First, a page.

As UK’s FCA and European regulators continue to clarify their stance on commission ‘unbundling’ we thought it might be useful to quickly revisit the debate and attempt to answer a few questions at the core of the debate.
To recap (also see our earlier piece: Brief history of the dealing commission), most equity commissions paid by investors to brokers are split into two components: execution and non-execution. The execution component pays for the physical cost of trading and clearing a transaction; the non-execution component pays for other services such as investment research and corporate access.
Commission sharing arrangements (CSAs) enable fund managers to keep the two components separate, however until recently they have tended to be ‘bundled’ together into one commission payment. CSAs have been criticised for their lack of transparency in helping fund managers to determine the value of the services consumed and to control spending. Furthermore, even though the fund manager has full discretion in how the commission is spent, it is paid for by the fund manager’s end clients.
In Europe at least, we seem to be heading towards complete unbundling, which will likely have profound implications for asset managers, sell side firms, IR teams and entrepreneurs alike
1. How have global trading conditions affected made the supply of research and corporate access services?
The post-credit environment has ushered in the most difficult period for equities since the 1930s. This is due to a huge combination of factors: depressed equity valuation, lower trading volumes, lower fees generated from IPOs and primary market activity, equity market fragmentation and HFT, and a steady shift from active to passive investing. All of this has contributed to a significant decline in available commissions for equity businesses providing research and corporate access. Emerging markets have fallen prey to additional dynamics, which have further reduced commission dollars from trading and caused banks to scale back their securities operations and in some cases shut down entirely.
So what does all of this mean for broker revenues? Frost Consulting estimates there has been a 43% reduction in global commissions for equity research, which in turn has led to a 40% reduction in budgets allocated by the 600 or so firms producing equity research, from $8.2bn at their peak in 2008 to $4.8bn in 2013.
2. What would regulators like to see commission payments used for?
The UK Financial Conduct Authority (FCA) wants broker research to be treated as a cost to fund managers to be paid out of their own P&L rather than out of clients’ funds (‘unbundling’). This may eventually lead to a ‘priced’ market for investment research in which consumers (investors) only receive the products they are willing to pay for. It seems reasonable to assume that this will lead to greater personalisation, interactivity and niche focus. Such changes could offer independent and specialist firms an edge, as well as present opportunities to the long tail of companies often overlooked by sell-side analysts. In 2014 the FCA banned the use of client commission payments for corporate access in the UK, a rule which made waves in the investment community but has yet to be fully adopted or implemented.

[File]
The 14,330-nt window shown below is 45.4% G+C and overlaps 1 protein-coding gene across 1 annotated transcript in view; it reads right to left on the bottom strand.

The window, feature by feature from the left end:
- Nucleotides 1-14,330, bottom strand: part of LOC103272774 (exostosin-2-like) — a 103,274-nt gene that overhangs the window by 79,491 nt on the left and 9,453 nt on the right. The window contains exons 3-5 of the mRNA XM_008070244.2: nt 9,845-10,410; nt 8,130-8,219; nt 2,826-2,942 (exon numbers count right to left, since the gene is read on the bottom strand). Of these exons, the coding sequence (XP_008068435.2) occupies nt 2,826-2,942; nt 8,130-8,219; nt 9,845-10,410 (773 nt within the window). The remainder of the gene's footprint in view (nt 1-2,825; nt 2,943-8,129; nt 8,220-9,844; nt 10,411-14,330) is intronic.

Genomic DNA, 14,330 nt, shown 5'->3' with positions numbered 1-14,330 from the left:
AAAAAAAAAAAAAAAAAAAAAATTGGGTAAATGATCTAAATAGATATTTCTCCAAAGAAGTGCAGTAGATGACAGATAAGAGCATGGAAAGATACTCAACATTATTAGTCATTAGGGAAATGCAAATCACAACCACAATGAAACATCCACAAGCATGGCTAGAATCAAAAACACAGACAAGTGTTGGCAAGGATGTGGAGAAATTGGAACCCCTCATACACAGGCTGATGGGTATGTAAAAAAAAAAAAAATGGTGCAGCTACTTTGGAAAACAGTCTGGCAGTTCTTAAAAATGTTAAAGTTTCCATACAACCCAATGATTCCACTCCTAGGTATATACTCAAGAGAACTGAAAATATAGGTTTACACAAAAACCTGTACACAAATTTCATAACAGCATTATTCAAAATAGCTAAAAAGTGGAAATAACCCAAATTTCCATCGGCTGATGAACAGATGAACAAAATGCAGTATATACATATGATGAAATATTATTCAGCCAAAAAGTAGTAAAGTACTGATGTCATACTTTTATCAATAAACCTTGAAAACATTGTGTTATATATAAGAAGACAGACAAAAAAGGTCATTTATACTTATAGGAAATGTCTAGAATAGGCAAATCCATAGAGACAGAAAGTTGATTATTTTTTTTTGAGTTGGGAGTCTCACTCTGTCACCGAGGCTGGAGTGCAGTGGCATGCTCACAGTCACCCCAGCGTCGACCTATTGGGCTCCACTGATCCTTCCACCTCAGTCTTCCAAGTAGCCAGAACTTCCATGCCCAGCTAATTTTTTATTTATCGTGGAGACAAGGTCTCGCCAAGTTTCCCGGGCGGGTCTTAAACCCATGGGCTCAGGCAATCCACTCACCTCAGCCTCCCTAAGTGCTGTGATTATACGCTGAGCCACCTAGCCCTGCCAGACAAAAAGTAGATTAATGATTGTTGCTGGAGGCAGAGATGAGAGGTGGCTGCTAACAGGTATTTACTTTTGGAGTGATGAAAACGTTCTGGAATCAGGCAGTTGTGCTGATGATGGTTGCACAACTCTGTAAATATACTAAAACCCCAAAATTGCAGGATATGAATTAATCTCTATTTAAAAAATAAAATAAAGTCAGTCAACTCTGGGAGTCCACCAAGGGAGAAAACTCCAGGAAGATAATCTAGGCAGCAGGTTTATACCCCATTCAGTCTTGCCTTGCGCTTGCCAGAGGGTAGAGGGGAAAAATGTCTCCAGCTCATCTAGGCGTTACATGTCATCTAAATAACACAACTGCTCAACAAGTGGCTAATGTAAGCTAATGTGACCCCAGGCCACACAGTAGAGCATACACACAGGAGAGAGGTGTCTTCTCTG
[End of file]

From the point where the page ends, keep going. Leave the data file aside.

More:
3. Are investors paying commission responsibly?
Milton Friedman, the US economist, said that perhaps the most reckless form of spending is that which involves someone else’s money as you are “not concerned about how much it is, and not concerned about what you get”. Perhaps this thinking can be applied to commissions. Regulators feel that the amount of money allocated to (and by extension the pricing of) broker services would be somewhat different if investors had to pay for it out of their own pockets, and that more thought would go into the true value of these services. In last year’s survey by the UK CFA society, almost half of respondents agreed that investment firms in the UK do not spend their clients’ commissions as carefully as if they were their own money.
4. How do investors assess and quantify value?
Despite the ubiquity of research and corporate access services, there is no uniform pricing model and industry experts agree that it’s a tricky subject. As Matt Levine points out in his column, one of the main challenges is that equity research, at least from a regulatory point of view, is classified as material, non-public information. As such, institutions have a responsibility to distribute it ‘fairly’. Something will have to give.
Many would argue that while these services provide a broad benefit and ultimately make markets more efficient (by helping to disseminate information and underlying analysis more widely), the model only benefits a narrow segment of the market. Asset managers are investing more and more in their own in-house research teams, and in some cases in dedicated corporate access desks. Numerous independent research providers and start-ups have also entered the market to fill the gaps and propose new models. Many of them, like us, believe that technology can play a complementary role and perhaps solve one or two issues along the way.